UPDATE: It’s official: Legendary Pictures’ confirmed today that Guillermo del Toro will direct the monster movie “Pacific Rim.”
So what’s next for Guillermo del Toro? Or perhaps a more apt question for the master juggler is what’s not?
One thing’s for certain: Universal’s “At the Mountains of Madness” is officially dormant, as del Toro plans to spend his short-term future on Legendary Pictures’ monster movie “Pacific Rim,” which the helmer will direct for Legendary Pictures with principal photography starting in September.
“Pacific Rim” will be released during summer 2013 and will be produced by Thomas Tull and Jon Jashni for Legendary and by del Toro.
“We started developing Pac Rim a while ago with the mad passion and enthusiasm of a project unwatched and unchecked by politics or comparisons,” del Toro said in a statement released Wednesday. “We designed and shepherded the movie we want to make. We start shooting in September and we hit the ground running because we are so in sync. My partnership with Legendary represents, both in scale and creative demands, a huge step forward for me.”
But things get murkier in the longer view.
Del Toro’s ability to deliver on-budget films that appeal to both auds and crix alike make him one of Hollywood’s most sought-after names, whether as producer, director, writer or creative consultant. But with that demand comes multiple opportunities for distraction, and del Toro’s seen his share: After devoting many months to “The Hobbit” and many years personally developing “Madness,” he’s currently doing neither.
Though he has his hands on more than a dozen in-development projects, his last directing credit came back in 2008 with “Hellboy 2: The Golden Army,” which grossed more than $150 million worldwide.
After that success, Universal set up several projects with the helmer that included a remake of “Frankenstein” and an adaptation of “Drood,” based on the unfinished Charles Dickens novel “The Mystery of Edwin Drood.”
Though “Madness” was a long-gestating passion project of del Toro’s at U, the real fork in the road came with his decision to commit to writing and directing “The Hobbit,” the prequel to “The Lord of Rings” series that Peter Jackson would co-write and direct. Del Toro moved his family to New Zealand and planned to commit three years there before returning to his other projects.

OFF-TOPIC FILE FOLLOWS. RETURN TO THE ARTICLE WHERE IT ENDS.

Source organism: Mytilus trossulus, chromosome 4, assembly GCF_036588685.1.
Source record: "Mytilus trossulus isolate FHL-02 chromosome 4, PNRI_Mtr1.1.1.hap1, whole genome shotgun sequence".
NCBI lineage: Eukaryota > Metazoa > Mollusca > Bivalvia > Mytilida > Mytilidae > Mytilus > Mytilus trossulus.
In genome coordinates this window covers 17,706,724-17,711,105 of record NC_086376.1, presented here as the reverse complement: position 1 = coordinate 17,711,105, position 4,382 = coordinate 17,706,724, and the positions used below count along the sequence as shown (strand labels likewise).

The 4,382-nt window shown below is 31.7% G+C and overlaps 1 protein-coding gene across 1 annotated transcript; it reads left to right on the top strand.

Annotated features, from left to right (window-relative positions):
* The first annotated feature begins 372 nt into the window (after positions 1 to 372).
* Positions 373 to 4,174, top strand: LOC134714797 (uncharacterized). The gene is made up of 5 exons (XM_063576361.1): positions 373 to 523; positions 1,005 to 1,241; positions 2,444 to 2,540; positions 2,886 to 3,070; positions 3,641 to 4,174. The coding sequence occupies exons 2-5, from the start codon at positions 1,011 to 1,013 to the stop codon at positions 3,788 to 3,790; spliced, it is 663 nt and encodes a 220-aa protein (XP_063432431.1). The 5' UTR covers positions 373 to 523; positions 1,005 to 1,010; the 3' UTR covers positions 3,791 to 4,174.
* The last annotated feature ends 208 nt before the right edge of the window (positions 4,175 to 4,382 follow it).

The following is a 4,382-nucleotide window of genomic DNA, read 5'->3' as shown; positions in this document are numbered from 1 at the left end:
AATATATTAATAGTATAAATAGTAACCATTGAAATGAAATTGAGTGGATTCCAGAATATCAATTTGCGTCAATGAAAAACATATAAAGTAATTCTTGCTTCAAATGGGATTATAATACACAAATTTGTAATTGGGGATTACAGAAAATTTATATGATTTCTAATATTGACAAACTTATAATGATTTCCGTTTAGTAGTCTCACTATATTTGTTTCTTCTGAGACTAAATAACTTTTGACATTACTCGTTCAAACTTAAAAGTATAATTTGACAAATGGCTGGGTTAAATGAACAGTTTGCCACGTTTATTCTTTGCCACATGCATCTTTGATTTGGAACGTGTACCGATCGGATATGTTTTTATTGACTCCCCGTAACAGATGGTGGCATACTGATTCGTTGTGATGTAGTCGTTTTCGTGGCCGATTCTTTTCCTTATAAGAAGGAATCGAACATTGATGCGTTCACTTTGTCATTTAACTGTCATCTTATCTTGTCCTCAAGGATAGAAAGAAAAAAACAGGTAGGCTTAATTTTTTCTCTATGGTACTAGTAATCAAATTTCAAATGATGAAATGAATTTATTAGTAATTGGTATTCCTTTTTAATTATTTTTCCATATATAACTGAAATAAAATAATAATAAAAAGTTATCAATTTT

But after spending almost two years in development, he eventually dropped out — due in large part to the ongoing delays getting the film greenlit by New Line and MGM.
He ran into a similar situation with “Madness,” which del Toro was prepared to move fast on once “The Hobbit” fell through.
Though James Cameron quickly came on to produce and Tom Cruise showed interest in starring, Universal execs were wary of the R rating, a matter on which the director wouldn’t compromise, insiders tell Variety. Even as del Toro finished script revisions and began scouting locations, U balked at greenlighting the project.
Several factors came into play, but one of the biggest was the $150 million budget on an R-rated film. Universal would need to make at least twice that amount at the box office to make its money back and was put in a spot — not that many R-rated horror films chart that high, and Cruise was only loosely attached. At the bottom line, the risks simply outweighed the rewards.
Almost three years removed from his last directing credit, del Toro is back at square one.
Besides those previous commitments at U, del Toro has also made commitments to a film based on the Haunted Mansion ride at Disney and a retelling of “Pinocchio” for Pathe and the Jim Henson Co.
Insiders close to del Toro tell Variety that each of these projects is still in development. Some have completed scripts, others have just begun storyboarding — but none has been shelved.
Even “At the Mountains of Madness” has a glimmer of hope — del Toro’s camp is still having discussions with Universal on how to move forward. While nothing has been axed on del Toro slate yet, it’s hard to give a timetable on when any of these projects might get made given that the helmer has always waited till late in the post-production process of his current film to choose his next.
“Pacific Rim” looks to be that film, but given the slow process of the development world, it shouldn’t be hard for him to stay hands-on with each project as it comes along.
Del Toro is repped by WME and Exile Entertainment.